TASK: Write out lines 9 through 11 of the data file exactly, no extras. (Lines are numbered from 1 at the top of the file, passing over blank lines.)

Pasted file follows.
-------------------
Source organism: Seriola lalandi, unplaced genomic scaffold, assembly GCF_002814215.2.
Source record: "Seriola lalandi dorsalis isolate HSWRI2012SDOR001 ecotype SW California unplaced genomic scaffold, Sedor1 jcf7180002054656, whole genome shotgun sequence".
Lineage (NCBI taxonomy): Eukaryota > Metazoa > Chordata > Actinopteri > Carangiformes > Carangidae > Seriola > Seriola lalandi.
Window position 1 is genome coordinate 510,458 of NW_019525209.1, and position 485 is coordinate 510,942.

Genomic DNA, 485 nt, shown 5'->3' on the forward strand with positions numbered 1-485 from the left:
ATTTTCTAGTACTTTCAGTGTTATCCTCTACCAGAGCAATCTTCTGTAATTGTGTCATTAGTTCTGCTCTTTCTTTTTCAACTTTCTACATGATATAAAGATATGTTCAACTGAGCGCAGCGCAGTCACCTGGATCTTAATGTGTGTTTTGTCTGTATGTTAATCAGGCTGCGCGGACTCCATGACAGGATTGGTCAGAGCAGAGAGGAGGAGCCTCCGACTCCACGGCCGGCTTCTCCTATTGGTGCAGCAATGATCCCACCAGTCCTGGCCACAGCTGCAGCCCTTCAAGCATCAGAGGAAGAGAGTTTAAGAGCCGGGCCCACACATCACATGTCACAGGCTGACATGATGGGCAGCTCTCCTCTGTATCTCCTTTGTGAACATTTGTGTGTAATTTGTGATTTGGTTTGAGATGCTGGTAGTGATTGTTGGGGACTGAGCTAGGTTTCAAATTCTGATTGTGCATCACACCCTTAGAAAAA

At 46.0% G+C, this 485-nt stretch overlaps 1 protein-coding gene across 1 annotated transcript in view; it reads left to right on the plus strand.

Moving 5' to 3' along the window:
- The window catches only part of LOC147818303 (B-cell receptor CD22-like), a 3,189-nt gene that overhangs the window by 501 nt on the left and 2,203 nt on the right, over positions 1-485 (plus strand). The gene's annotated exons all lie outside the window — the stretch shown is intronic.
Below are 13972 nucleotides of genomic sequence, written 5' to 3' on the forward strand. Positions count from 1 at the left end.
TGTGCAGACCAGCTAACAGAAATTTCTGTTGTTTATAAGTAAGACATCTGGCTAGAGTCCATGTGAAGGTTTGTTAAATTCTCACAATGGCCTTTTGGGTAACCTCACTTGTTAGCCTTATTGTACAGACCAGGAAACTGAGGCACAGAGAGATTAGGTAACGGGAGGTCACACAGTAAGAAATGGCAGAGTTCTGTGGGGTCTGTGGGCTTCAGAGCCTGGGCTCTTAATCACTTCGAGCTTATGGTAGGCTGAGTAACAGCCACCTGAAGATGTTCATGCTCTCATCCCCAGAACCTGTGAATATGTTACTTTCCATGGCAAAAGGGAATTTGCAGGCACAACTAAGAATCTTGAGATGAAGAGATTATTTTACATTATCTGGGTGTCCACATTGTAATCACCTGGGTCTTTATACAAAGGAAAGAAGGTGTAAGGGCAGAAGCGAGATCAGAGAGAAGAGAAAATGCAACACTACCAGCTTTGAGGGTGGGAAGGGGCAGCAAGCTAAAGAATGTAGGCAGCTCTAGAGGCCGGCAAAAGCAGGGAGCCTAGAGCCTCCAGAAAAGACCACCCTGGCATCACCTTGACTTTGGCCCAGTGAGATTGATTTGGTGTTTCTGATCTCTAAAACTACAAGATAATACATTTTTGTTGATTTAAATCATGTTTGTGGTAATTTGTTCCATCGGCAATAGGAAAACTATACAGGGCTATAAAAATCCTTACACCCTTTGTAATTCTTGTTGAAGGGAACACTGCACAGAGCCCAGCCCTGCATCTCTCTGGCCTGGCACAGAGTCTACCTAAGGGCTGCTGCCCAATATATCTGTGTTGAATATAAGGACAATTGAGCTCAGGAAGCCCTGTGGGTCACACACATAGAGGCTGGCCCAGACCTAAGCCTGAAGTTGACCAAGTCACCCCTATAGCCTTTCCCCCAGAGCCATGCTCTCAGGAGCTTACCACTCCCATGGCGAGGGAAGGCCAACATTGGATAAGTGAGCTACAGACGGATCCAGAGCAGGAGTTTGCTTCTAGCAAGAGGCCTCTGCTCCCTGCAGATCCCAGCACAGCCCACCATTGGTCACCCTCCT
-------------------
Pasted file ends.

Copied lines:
- The window catches only part of LOC147818303 (B-cell receptor CD22-like), a 3,189-nt gene that overhangs the window by 501 nt on the left and 2,203 nt on the right, over positions 1-485 (plus strand). The gene's annotated exons all lie outside the window — the stretch shown is intronic.
Below are 13972 nucleotides of genomic sequence, written 5' to 3' on the forward strand. Positions count from 1 at the left end.
TGTGCAGACCAGCTAACAGAAATTTCTGTTGTTTATAAGTAAGACATCTGGCTAGAGTCCATGTGAAGGTTTGTTAAATTCTCACAATGGCCTTTTGGGTAACCTCACTTGTTAGCCTTATTGTACAGACCAGGAAACTGAGGCACAGAGAGATTAGGTAACGGGAGGTCACACAGTAAGAAATGGCAGAGTTCTGTGGGGTCTGTGGGCTTCAGAGCCTGGGCTCTTAATCACTTCGAGCTTATGGTAGGCTGAGTAACAGCCACCTGAAGATGTTCATGCTCTCATCCCCAGAACCTGTGAATATGTTACTTTCCATGGCAAAAGGGAATTTGCAGGCACAACTAAGAATCTTGAGATGAAGAGATTATTTTACATTATCTGGGTGTCCACATTGTAATCACCTGGGTCTTTATACAAAGGAAAGAAGGTGTAAGGGCAGAAGCGAGATCAGAGAGAAGAGAAAATGCAACACTACCAGCTTTGAGGGTGGGAAGGGGCAGCAAGCTAAAGAATGTAGGCAGCTCTAGAGGCCGGCAAAAGCAGGGAGCCTAGAGCCTCCAGAAAAGACCACCCTGGCATCACCTTGACTTTGGCCCAGTGAGATTGATTTGGTGTTTCTGATCTCTAAAACTACAAGATAATACATTTTTGTTGATTTAAATCATGTTTGTGGTAATTTGTTCCATCGGCAATAGGAAAACTATACAGGGCTATAAAAATCCTTACACCCTTTGTAATTCTTGTTGAAGGGAACACTGCACAGAGCCCAGCCCTGCATCTCTCTGGCCTGGCACAGAGTCTACCTAAGGGCTGCTGCCCAATATATCTGTGTTGAATATAAGGACAATTGAGCTCAGGAAGCCCTGTGGGTCACACACATAGAGGCTGGCCCAGACCTAAGCCTGAAGTTGACCAAGTCACCCCTATAGCCTTTCCCCCAGAGCCATGCTCTCAGGAGCTTACCACTCCCATGGCGAGGGAAGGCCAACATTGGATAAGTGAGCTACAGACGGATCCAGAGCAGGAGTTTGCTTCTAGCAAGAGGCCTCTGCTCCCTGCAGATCCCAGCACAGCCCACCATTGGTCACCCTCCT